Operation Use My Grain Mill
I’m stealing Trish’s idea from Love, Laughter, and a Touch of Insanity. She did a whole series of useful posts about using her kitchen tools and appliances called Operation Use My….
I want to make better use of my grain mill. I first wrote about it, in late 2012, when I was trying to decide which mill to purchase. I had been putting off the decision for years and still took another month. I finally ordered it on Epiphany of 2013 because I promised it to myself as a Christmas present and that, being the last day of the Christmas season, was as long as I could stretch it.
So, I’ve had it for about a year and I use it every week. When I first got it, I tried a couple of recipes from books about freshly-ground flour, but none of them were very successful. What worked was to convert the whole wheat measure in my favorite bread recipes to weight so that I could easily use freshly-ground flour for the whole wheat in my bread. I weigh the wheat, run it through the grinder, and quickly have the flour I need for my bread.
Freshly-ground flour makes a big difference in flavor. I don’t have particularly discriminating taste buds so I wasn’t sure I would notice, but I definitely do. There’s a grainy sweetness in the bread made from freshly-ground flour that’s reminiscent of corn bread — that’s completely lacking in the bread that I made from commercial flour. Also commercial flour makes bread with an off-flavor (mild rancidness, probably) that’s completely missing from the bread made with freshly-ground flour. Bread made with freshly-ground flour, then, has better, more complex, flavors and loses an off-putting flavor that can arise from commercial whole wheat flour.
I’m happy with my grain mill because it produces better-tasting bread. I’ll put my converted Golden Sunshine Bread recipe below. The other change, beside freshly-ground whole wheat flour, is the addition of garbanzo bean flour. That adds some protein to improve the bread’s texture and rising. I use the grain mill to make the garbanzo bean flour. Since I only use a couple of tablespoons at a time, I grind a bag of garbanzo beans and store the flour in the refrigerator rather than grinding fresh every time.
But. I intended to do more with my grain mill. So here are my goals for Operation Use My Grain Mill:
- Use other grains in my bread besides wheat
- Experiment with making breads with all whole grains (I still use a cup or two of commercial white flour in most recipes)
- Try making my own cereal
Next week, I’ll try grinding barley.
Bread Machine Golden Sunshine Bread
slight variation of this whole wheat flax seed bread
by Joy Weese Moll
1 3/4 cup whey, fat-free milk, or water
1/4 cup cottage cheese
2 Tablespoons sorghum
1 Tablespoon honey
1 teaspoon salt
1/2 cup golden flax seeds, chopped up a little in the food processor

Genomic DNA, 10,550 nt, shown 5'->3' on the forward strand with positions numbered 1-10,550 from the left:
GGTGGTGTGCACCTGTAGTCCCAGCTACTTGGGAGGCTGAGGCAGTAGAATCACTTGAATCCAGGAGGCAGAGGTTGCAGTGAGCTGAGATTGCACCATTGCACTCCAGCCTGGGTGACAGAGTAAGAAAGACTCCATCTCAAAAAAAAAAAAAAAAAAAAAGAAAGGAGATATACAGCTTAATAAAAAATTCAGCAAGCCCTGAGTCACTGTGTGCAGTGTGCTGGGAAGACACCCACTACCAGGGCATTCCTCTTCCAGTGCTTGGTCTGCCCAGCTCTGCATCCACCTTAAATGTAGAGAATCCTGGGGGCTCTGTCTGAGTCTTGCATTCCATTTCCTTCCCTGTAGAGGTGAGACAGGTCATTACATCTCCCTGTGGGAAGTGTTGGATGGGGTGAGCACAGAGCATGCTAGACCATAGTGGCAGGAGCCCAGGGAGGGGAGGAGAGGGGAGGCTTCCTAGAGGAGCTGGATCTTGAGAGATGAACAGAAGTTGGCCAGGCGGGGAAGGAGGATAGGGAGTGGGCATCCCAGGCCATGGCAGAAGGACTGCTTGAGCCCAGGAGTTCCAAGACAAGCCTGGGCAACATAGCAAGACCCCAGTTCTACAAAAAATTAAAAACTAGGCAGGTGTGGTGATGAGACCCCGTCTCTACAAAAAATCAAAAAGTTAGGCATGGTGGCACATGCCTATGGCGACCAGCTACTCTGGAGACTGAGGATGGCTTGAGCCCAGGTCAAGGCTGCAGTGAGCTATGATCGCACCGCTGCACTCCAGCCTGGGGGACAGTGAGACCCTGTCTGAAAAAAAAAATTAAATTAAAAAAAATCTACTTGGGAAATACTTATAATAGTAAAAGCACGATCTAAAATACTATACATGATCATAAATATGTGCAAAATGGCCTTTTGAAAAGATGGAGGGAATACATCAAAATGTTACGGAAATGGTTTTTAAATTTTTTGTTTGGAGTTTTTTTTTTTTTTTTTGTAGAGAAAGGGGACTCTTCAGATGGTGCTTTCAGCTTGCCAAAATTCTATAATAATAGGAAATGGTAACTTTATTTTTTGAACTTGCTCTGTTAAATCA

1 pound freshly-ground whole wheat flour
1 cup white bread flour
2 tablespoons garbanzo bean flour
2 tablespoons butter, cut into 6 or 8 pieces
2 teaspoons yeast
1. Mix the whey, cottage cheese, sorghum, honey, and salt.
2. Stir together the flax seeds, flours, and the butter.
3. Follow bread machine instructions for adding liquid and dry ingredients and the yeast.
4. Bake using the whole wheat bread setting.
Enjoy more Weekend Cooking posts today at Beth Fish Reads. She reviewed a fascinating cookbook called The Artisan Jewish Deli At Home by Michael C. Zusman and Nick Zukin.
Wow! I have only made bread from scratch a handful of times – and here you are with a grain mill and non-commercial flour! I don’t know that I’ll ever start bread baking on a regular basis in my current kitchen… it’s a galley and I have two roommates. But if I do move to a bigger place with more space, baking bread will go back on the to-do list. Your bread looks lovely!
I am a sourdough baker, but I have never considered making my own flour. It sounds like it would be worth it. Thanks for the insights!
I made some granola for Christmas and gave it as gifts to my daughter, our neighbors, and even my daughter-in-law. Everyone loved it. Really easy to make and delicious.
I bake bread often and have toyed with the idea of a grain mill. I haven’t yet taken the plunge. I bet the difference in taste is amazing. Where do you buy your whole, unground wheat?
Whole Foods, so far. Michael Pollan’s Cooked reminded me that there are people growing heirloom wheat, so I want to investigate mail order sources for that.
Mmmm beautiful! I have a friend who owns a grinder and makes the most delicious breads!
We have a grain mill which gets a lot of use, mostly for malted barley and brewing. I love the idea of making my own whole wheat flour!
I remember cranking my parents’ manual grain mill when I was a kid. Loved watching that flour sprinkling out of it. 🙂
Sounds like a great recipe!
I buy wheat that has been ground at mills in the neighbourhood (this one and this one). Windmill-wheat is ground more than supermarket-wheat, so it makes better bread in the breadbaking machine 🙂
That is very cool. I love the photos on those pages. Thanks so much!
Wow, I’m so impressed! Making homemade bread is already something I admire others doing, but to grind your own flour! It sounds really delicious and wholesome.
Wow! I see so many different flours that would be fun to experiment with but I have not considered grinding!
Impressive! Next step, growing your own wheat? (I would not be surprised, with all that you accomplish!) I just tried a new recipe this morning for breakfast, Orange-Pecan Skillet Millet, and it was delicious. I’ve been wanting to use more whole grains other than oats at breakfast. (Our kitchen has been gluten-free since Thanksgiving. I miss my husband’s homemade oatmeal bread! Yours looks delicious!)
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